Unfortunately, it’s worse than you think.
Because it’s impacting our ability to think.
A recent podcast interviewed three researchers studying the long-term effects of digital interactions in this rapidly morphing and accelerating environment of distraction and overload.
There’s more to unpack than I can do justice here so let me pique your interest with a summary and quotes.
Remember: We have a limited supply of attention, focus and cognitive resources. Knowing that:
Skimming instead of reading
- Has become an adaptive or survival strategy
- Beneficial and required in the workplace
- Taxes our ability to process and comprehend on a deeper level
- Impacts our ability to ready deeply and integrate analysis to discern the truth, or lack of it
“Beauty goes missing when we are skipping and skimming and scrolling and word spotting” ~Maryanne Wolf
Social media is changing the nature of our attention
- “Dark” or damaging patterns – infinite scroll, dopamine refreshes, engagement lures
- Deliberate design influences disassociation: total absorption, flow or zone states
- Rather than encouraging creative flow dissociation is redirected into gaming and other addictive online behaviors
- If you don’t understand how you became tempted or lost, it’s not by accident
“Software developers have figured out that they can exploit this capacity when designing apps and devices to make money out of it” ~Nehal El-Hadi
Offline isn’t offline any more
- While a few social media dalliances may seem trivial, the cumulative total adds up to experiences that affect how we spend the time in our lives as a whole
- The result is a dramatic impact on our ability to live our lives aligned with our goals and values
- Sites and services undermine our ability to deploy our attention in ways we would endorse for ourselves
“Our digital environments are stacked against us in terms of the way we spend our time and attention online” ~Kai Lukoff
The cognitive costs are mounting
- “Media multitasking” is switching between different types of media or between online and offline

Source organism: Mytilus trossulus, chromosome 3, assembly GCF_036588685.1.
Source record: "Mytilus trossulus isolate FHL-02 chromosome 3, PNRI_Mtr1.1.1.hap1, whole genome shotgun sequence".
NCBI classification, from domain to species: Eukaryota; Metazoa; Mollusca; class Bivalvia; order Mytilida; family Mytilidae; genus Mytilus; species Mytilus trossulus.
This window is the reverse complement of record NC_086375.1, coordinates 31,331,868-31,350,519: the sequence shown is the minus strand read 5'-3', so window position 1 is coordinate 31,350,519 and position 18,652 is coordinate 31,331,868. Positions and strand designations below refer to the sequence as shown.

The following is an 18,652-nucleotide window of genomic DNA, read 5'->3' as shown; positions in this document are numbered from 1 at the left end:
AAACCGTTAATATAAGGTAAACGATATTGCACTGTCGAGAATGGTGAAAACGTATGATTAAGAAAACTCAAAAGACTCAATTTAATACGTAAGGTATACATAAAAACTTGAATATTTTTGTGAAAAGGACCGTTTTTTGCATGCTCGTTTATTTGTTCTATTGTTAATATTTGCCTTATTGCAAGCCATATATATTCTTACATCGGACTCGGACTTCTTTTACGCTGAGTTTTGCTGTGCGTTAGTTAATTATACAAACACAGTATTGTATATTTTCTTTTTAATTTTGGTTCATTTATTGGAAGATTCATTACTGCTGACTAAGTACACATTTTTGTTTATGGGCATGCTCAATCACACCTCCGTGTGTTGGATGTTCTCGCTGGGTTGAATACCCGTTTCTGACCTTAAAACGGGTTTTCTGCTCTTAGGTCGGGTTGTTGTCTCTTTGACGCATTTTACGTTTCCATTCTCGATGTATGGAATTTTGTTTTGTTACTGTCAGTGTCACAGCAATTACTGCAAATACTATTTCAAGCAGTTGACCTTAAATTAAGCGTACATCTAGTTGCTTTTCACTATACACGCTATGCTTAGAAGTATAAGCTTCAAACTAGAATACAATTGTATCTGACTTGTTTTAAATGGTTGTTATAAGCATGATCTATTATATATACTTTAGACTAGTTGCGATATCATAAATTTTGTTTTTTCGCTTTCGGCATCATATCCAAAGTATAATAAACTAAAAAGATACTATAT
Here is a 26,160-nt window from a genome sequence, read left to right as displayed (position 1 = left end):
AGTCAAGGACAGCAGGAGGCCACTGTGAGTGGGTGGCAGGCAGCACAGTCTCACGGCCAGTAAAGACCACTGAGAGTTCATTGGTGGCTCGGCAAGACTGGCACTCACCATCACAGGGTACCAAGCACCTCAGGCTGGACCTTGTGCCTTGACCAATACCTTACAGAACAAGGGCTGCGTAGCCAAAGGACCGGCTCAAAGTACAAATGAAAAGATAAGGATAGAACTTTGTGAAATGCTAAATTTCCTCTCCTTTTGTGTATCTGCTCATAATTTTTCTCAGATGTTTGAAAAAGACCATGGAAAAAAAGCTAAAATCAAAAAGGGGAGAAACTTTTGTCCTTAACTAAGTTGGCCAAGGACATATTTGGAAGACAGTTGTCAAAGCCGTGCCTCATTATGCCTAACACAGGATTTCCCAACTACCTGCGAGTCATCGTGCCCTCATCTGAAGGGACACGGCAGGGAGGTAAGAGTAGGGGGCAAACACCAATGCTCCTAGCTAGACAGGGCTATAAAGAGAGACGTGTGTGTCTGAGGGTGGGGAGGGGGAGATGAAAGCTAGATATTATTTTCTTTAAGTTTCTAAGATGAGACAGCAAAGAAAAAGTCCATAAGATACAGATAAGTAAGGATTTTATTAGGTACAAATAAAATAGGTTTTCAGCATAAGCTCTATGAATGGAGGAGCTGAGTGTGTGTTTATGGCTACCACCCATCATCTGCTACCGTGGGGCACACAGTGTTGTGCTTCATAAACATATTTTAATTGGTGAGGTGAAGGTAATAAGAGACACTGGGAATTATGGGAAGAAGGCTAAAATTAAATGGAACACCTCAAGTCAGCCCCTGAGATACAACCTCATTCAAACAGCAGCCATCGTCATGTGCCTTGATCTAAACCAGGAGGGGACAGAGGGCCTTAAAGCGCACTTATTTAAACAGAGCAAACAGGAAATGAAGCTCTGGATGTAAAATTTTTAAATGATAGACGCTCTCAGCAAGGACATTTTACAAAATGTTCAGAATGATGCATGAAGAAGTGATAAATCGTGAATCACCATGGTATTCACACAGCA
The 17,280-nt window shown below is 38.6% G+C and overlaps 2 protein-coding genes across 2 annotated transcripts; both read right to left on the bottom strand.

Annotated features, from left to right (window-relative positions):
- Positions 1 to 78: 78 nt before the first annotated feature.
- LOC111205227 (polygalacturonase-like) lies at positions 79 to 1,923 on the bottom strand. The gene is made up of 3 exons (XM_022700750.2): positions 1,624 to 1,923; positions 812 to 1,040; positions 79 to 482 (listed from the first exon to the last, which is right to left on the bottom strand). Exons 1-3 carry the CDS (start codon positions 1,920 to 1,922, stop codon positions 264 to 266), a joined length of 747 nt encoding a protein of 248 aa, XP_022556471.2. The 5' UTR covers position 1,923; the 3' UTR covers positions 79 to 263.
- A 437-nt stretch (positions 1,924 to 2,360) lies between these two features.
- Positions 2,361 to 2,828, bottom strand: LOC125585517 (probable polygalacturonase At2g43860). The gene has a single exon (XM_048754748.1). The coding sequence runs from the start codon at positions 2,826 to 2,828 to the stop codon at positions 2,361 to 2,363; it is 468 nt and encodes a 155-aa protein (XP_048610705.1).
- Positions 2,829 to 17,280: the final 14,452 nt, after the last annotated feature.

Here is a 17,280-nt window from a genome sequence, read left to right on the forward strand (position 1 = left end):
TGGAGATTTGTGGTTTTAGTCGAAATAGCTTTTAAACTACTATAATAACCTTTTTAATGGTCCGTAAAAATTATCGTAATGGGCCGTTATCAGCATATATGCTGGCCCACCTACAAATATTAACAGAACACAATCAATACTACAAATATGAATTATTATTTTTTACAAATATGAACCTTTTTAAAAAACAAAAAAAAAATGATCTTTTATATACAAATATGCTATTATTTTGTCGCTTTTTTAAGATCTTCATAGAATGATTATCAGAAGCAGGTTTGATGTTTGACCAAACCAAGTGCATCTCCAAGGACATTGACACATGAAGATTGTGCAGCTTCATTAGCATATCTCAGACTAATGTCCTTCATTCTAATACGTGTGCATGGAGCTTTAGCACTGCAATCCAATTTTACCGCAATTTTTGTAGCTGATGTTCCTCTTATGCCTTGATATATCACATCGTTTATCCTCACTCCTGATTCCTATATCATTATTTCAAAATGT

- May be natural adaptation to tech environment created around us
- Negatively affects cognitive control – the ability to effectively pay attention to task at hand
- Comes with a “switch cost” and performance suffers on primary task – why texting while driving is outlawed
- Social media generates “attentional residue:” our brains don’t forget and don’t clear our working memory when we go offline
- Frequent switching, online interactions and attentional residue means a greater proportion of our working memory is consumed with these cognitive processes
“For every “you” there are a thousand or more engineers, developers and designers on the other side of the screen who are purposefully or intentionally designing these services in order to capture your attention” ~Kai Lukoff
Bottom line and concern for society
We have fewer cognitive resources available in our offline lives.
The biggest worry: The cost over the long-term may mean we are deteriorating our cognitive control ability.
“Through our behavior we are harming that muscle that enables us to focus .” ~Daniel B. le Roux
In other words, we’re becoming less thinking, perhaps less human, beings.
Doesn’t this scare the bejeebers out of you? I strongly suggest listening to the podcast below.
3 Resources for You: Understanding and combating digital distractions
Books, articles, tips, tools and advice to help you unplug.
The Conversation Podcast: Too many digital distractions are eroding our ability to read deeply and here’s how we can become aware of what’s happening
Establish offline hours: The hour after awakening, the hour before bed.
Waking Up: A new operating system for your mind. Claims to be “not just another meditation app.” (Testing this one.)
2 Questions for You: Focus and reading deeply
Reflections, questions and ideas to consider to break the digital impasse.
1st Q: Have you noticed a change in your ability to think or focus deeply for long periods of time?
2nd Q: Do you lose yourself in a book?
Hit reply and let me know what you discovered this week. I’ll use some of your feedback in next week’s Field Notes (first name only.)
From Jerod: (on Tech with Intention)
Good piece. I need to go through some of these questions.
1 Action for You: Digital time-outs
One small step to start the change.
Don’t check your phone or computer for 1 hour after awakening. Join me on this one.
Hit reply, let me know how it goes and I’ll include feedback in next week’s Field Notes.
Being able to smell the fresh air and disconnect from the news and your phone – there’s nothing like it. ~Jason Ward